Minneapolis residents in the neighborhood a few blocks from where George Floyd was killed have vowed not to call the police because they want to protect people of color.  

In a shocking turn of events, things are going badly.

Two drug overdoses have occurred, and over 200 homeless tents have popped up in the park.  Residents go in shifts to over three hundred homeless people, bringing hot food and offering counseling. 

Notwithstanding their good intentions, their problems are getting worse.

Mitchell Erickson was robbed. Some young guys put a gun to his chest and demanded his car keys. Panicked, he accidentally gave the thieves his house keys.  They became enraged and left, then stole his neighbor’s car.  Erickson broke down and — by instinct — called 911.

Erickson initially said it was the right decision to call the police but now regrets it. He told the New York Times, “So I would have lost my car. So what? At least no one would have been killed.”

Joseph Menkevich came across an unconscious black man wearing a hospital bracelet in an elevator. Menkevich tried to call one of the local community activists, but the woman did not answer her phone.

Then he called the police, but requested just an ambulance. The police department sent one white officer with a squad car who offered to take the man to the hospital, but the man, who was by then conscious, refused. 

Shari Albers has had recurring nightmares of people breaking into her home. She knows her neighbors are around, but she’s afraid now that calling the police is no longer an option.  (Note: residents can call the police, of course, but the community is pressuring residents to comply to the no-cops standard.  Certainly public shaming would occur if the people there didn’t go along to get along.)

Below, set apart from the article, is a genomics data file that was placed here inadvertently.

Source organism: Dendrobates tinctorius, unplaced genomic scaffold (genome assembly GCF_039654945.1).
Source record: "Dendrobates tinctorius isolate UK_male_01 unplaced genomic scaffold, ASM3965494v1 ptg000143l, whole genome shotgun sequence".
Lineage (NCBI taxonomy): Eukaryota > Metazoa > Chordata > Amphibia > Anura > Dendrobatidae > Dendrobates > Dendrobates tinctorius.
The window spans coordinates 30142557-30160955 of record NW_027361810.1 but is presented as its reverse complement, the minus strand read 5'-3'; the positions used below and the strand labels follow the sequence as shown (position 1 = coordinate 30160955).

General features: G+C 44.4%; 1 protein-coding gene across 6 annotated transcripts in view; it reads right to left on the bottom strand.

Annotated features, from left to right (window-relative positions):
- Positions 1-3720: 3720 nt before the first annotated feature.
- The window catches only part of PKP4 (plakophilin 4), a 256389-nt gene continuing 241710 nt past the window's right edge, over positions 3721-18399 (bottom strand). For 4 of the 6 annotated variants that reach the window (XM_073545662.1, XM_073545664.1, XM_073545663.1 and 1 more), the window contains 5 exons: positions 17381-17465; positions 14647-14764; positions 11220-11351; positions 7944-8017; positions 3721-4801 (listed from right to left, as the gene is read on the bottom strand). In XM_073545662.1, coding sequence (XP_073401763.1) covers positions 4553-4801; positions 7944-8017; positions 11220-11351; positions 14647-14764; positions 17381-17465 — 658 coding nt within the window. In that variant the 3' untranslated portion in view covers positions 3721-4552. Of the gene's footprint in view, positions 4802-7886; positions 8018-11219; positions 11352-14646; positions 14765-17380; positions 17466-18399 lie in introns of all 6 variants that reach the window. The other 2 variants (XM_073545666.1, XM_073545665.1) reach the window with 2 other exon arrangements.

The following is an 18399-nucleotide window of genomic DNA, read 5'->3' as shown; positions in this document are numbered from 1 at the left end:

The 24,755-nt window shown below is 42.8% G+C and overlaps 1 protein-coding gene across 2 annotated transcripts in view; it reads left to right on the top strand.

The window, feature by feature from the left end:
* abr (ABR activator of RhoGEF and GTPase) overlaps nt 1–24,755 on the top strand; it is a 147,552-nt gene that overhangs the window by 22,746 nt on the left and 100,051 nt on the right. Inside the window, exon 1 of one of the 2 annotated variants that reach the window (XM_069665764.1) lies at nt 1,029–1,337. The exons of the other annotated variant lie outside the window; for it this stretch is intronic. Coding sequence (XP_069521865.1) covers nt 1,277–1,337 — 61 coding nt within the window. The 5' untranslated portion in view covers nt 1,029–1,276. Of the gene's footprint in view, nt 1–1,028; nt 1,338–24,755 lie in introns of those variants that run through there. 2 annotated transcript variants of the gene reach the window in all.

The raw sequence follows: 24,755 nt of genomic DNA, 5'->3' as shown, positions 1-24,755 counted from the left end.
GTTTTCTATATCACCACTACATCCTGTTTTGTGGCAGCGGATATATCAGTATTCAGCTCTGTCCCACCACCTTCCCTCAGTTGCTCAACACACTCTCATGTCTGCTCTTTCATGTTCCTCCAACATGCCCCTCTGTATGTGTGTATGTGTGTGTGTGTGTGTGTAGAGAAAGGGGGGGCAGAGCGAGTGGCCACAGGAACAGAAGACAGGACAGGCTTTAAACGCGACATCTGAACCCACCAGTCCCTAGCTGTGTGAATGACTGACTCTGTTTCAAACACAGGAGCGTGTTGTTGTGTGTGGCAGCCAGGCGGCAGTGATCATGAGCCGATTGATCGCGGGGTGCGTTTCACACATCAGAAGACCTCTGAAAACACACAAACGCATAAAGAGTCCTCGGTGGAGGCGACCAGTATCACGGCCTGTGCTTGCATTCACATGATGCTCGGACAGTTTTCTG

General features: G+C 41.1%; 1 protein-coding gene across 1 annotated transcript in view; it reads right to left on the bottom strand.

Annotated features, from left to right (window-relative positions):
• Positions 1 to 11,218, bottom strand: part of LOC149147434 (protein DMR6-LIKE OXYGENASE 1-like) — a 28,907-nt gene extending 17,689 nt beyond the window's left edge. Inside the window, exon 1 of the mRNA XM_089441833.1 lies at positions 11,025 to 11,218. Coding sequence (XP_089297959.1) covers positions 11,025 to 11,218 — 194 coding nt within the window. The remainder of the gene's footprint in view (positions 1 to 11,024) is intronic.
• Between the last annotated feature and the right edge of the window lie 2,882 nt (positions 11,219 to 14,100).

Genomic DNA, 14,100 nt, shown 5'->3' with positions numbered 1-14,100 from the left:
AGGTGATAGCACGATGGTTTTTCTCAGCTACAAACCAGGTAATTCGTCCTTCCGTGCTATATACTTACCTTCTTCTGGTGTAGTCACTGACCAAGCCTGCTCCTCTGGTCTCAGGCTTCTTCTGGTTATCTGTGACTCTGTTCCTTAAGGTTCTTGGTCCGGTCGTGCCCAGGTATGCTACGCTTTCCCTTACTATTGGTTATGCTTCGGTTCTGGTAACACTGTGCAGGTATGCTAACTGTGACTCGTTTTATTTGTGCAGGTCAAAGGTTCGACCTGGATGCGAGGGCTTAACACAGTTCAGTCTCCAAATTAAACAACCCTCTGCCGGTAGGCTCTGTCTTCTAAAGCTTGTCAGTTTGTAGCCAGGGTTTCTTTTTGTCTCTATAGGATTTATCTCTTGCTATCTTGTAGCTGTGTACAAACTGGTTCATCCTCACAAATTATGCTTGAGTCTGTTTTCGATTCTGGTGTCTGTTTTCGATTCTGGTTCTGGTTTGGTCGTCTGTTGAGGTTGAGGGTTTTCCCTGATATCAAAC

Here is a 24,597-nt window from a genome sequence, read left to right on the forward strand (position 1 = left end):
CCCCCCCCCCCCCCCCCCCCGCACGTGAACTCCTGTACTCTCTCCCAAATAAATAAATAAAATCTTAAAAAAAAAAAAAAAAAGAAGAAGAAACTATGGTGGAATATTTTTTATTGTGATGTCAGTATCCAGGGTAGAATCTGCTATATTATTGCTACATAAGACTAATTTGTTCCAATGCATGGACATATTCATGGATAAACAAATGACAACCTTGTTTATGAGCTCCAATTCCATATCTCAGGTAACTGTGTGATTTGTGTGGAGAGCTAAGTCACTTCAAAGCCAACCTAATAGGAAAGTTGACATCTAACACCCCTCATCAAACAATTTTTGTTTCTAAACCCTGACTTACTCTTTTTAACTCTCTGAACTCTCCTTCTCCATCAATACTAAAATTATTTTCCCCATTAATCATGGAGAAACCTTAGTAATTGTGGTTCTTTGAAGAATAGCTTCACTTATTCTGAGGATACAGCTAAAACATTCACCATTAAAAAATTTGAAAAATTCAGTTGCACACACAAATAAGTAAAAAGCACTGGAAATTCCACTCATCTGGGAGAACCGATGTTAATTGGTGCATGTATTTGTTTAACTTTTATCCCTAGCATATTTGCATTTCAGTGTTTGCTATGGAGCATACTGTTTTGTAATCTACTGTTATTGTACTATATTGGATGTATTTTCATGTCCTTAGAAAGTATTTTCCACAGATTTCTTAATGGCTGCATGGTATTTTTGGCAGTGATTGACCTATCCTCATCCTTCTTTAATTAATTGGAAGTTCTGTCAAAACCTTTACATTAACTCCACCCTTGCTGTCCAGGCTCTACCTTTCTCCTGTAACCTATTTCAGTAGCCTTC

Carrie Nightshade — a mother of a 12 year old and a 9 year old — no longer lets her children near the park. She’s not judgmental towards the hundreds of homeless people, but she fears for her kids’ safety.  If Nightshade witnesses physical violence, she has vowed to call the American Indian Movement, a group formed in Minneapolis in the late 1960s to address police brutality. 

So let me get this straight.

People would rather live in a place where he can be robbed at gunpoint just to avoid calling the cops?  Or a place where children can’t go to the park, because homeless people are living there permanently in tents?

I understand that they — in the wake of the evil killing of Floyd — are grieving and trying to come up with a solution.  However, this social experiment is going badly.  

No matter your politics, police are necessary. We should not abolish the police, but we should increase funding for police training. 

More qualified police means fewer shootings, fewer mistakes. We must fix this communities’ distrust of the police, but lawlessness won’t help anyone.


Hat Tip: NY Times, Daily Wire

Image Credit: Piqsels

About The Author

Mark Meckler

Mark was a co-founder of the Tea Party Patriots, and served as the national coordinator. He left the organization to work more broadly on expanding the self-governance movement beyond the partisan divide. Mark appears regularly on television in outlets as diverse as MSNBC, ABC, NBC, Fox News, CNN, Bloomberg, Fox Business and the BBC. He’s highly sought after for the tea party perspective from print and electronic media outlets, from the Wall Street Journal, New York Times, L.A. Times, Washington Examiner, Politico and the The Hill. Mark blogs at MarkMeckler.com, and his opinion editorials regularly run in many of the leading political newspapers both on and offline. Mark has a BA in English from San Diego State University and graduated with honors from University of the Pacific, McGeorge School of Law in 1988. He practiced real estate and business law for almost a decade. For the last eleven years of his legal career he specialized in Internet advertising law. When not fighting for the future of our nation, Mark is an avid horseman, and lives in rural northern California with his wife Patty and two children.